True love can be a very dangerous thing!
I'm always a little surprised at some of the movies distributed by a few of the major studios. Life Without Dick is a prime example: here is a movie that stars some pretty big name talent (Sarah Jessica Parker, crooner Harry Connick, Jr., Teri Garr), and yet it was never released theatrically (which, you'll realize after reading this review, is understandable). It just seems…well, strange that these actors would star in little duds like Life Without Dick. I guess maybe they were friends with the director, or owed someone a favor. Either way, Life Without Dick is now on DVD care of Columbia TriStar Home Entertainment.
Facts of the Case
Colleen Gibson (Parker) is head over heels for Dick (Johnny Knoxville, Big Trouble, MTV's Jackass). Unfortunately, Dick has been cheating on Colleen and is planning on breaking her heart. Colleen finds out about Dick's "indiscretions" through a flaky psychic (Teri Garr) and decides to rough Dick up a bit by threatening him with a firearm. However, while waving the gun at Dick it accidentally goes off, killing off Colleen's sleazy boyfriend!
Enter Daniel (Connick, Jr.), an Irish mobster who's never killed anyone in his short career as a hit man. Daniel's boss (Craig Ferguson, TV's The Drew Carey Show) had set up for Daniel to whack Dick—but when Daniel starts to woo Colleen into a whirlwind romance (I won't spoil how they meet), Daniel realizes that his intended target is already a stiff!
It's frantic and wacky mayhem as Colleen and Daniel learn that Life Without Dick is a pretty wild ride!
"We're not the mob. We're Irish." This is Daniel's retort whenever he is asked about his dealings in the Irish mafia. That's also the funniest part of this entire movie. If you didn't crack much of a smile at that example, then you are going to want to steer dreadfully clear from Life Without Dick.
I can see how this "hit man falls in love with his intended target's girlfriend" movie had potential. The plot flips from the present time to flashbacks to give us insight into how certain events transpired. Certainly this isn't an original idea; Pulp Fiction also utilized this idea, and to much better effect. However, starting Life Without Dick I gave it the benefit of the doubt—I thought to myself, "Self, maybe you've discovered a comedic gem that no one else knows about." After watching Life Without Dick, I don't really want to talk to myself anymore.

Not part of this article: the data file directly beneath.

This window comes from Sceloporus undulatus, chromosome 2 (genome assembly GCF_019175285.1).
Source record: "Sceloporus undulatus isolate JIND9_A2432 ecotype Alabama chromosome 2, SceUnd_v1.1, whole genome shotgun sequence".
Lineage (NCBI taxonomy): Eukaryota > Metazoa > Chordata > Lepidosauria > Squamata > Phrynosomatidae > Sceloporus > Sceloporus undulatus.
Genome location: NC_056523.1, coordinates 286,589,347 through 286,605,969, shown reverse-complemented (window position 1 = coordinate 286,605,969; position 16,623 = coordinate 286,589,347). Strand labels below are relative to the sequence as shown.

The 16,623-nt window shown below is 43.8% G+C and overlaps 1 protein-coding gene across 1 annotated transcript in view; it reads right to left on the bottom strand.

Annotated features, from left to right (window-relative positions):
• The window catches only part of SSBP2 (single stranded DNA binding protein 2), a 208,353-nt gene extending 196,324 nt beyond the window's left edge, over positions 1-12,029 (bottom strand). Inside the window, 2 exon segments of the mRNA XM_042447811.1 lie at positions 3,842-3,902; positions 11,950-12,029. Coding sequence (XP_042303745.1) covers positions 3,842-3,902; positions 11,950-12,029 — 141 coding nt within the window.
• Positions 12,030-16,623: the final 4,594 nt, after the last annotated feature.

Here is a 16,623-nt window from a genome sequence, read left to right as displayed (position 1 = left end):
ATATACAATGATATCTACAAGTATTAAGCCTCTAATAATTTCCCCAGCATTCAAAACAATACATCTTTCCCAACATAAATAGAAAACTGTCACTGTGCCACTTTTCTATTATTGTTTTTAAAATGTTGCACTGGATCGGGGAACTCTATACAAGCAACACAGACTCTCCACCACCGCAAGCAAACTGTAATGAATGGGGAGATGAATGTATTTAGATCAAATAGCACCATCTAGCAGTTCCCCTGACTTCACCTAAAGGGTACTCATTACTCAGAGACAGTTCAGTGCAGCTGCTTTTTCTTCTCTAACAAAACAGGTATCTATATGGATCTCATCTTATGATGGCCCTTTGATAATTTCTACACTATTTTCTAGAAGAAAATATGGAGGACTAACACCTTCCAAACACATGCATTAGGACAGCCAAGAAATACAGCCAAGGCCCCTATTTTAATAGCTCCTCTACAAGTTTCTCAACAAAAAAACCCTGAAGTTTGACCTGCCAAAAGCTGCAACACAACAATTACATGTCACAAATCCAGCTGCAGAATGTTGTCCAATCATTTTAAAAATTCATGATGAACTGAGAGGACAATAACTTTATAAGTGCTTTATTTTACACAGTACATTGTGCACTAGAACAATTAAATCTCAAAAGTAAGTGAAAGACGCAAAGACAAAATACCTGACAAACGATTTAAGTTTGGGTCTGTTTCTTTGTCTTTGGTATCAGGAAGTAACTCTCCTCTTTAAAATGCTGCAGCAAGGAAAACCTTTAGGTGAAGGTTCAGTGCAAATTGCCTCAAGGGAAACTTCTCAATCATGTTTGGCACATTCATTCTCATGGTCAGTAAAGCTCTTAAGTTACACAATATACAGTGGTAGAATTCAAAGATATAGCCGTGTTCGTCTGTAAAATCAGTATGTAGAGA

It's not that Life Without Dick is a horrid movie, just a very unfunny one. Life Without Dick isn't unfunny in the Not Another Teen Movie sense (that movie just tried too hard, in turn achieving only about four laughs in total). No, instead Life Without Dick doesn't even seem to be trying for laughs. While I have no doubt that the filmmakers thought about making the script funny, it just doesn't come off as attempted comedy. I guess we're supposed to find it funny when Colleen goes into a building, whacks two guys unseen, and then slips back into the car and coos at Daniel that she's "ready for dinner." There are many moments like this in Life Without Dick; moments where, I assume, this was supposed to be funny. Like watching a six year old tell a "knock knock" joke, Life Without Dick's gags and humor are just dull and uninspired.
The cast seems to be trying to do something with the script, and I was especially impressed by Harry Connick, Jr.'s acting abilities. Connick was featured in such films as Copycat and Little Man Tate, so we know the guy has some acting abilities. In Life Without Dick, Connick shows that, if given the right script, he could be a good romantic comedy lead. Sarah Jessica Parker plays a somewhat ditzy blonde, a cross between her Sex and the City character and the bimbo she played in Steve Martin's much funnier irreverent comedy L.A. Story. This is my first time seeing Johnny Knoxville on the big screen and he comes off just like he does on TV: creepy and sleazy. The only really enjoyable thing about Life Without Dick was spotting the cameo players: model Claudia Schiffer as Daniel's ex-girlfriend, David Cross (Mr. Show) as Daniel's disgruntled cousin, and John Henson (ex-host of E!'s Talk Soup) as a goofy MC.
Life Without Dick should have been re-titled as "Life Without Laughs." It's fluffy as a marshmallow and even less substantial. Upon reflection it's perfectly harmless entertainment, but then again so is my ham radio, but that doesn't mean I want to spend any time with it.
Life Without Dick is presented in 1.85:1 anamorphic widescreen. This is a fine looking picture that only shows a few slight defects. There is a small amount of edge enhancement during a few scenes, and due to the low-budget nature of the film there is some grain. Otherwise, this is a decent looking image with well rendered colors and deep, dark black levels.
The audio is presented in Dolby Digital 5.1 Surround in English, Spanish, and Portuguese. While this is an official 5.1 soundtrack, I didn't really notice anything spectacular about this mix. There are a few instances where the surround feature kicked in (i.e., when an audience in a theater gives applause, et cetera). Otherwise, this is a relatively subdued track with all aspects of the dialogue, effects, and music clear of any excessive distortion or hiss. Also included on this disc are subtitles in English, French, Spanish, Portuguese, Chinese, Korean, and Thai. However, I can't imagine that anyone from any of those cultures will have a burning desire to see Life Without Dick.
The only extra features available on this disc are some theatrical trailers for the Sarah Jessica Parker vehicles Life Without Dick, If Lucy Fell, and Striking Distance.
I've seen funny. I know funny. I went to college with funny and dated his sister for two months. Life Without Dick ain't funny.
Life Without Dick is guilty of being one snoozer of a comedy. Case dismissed!
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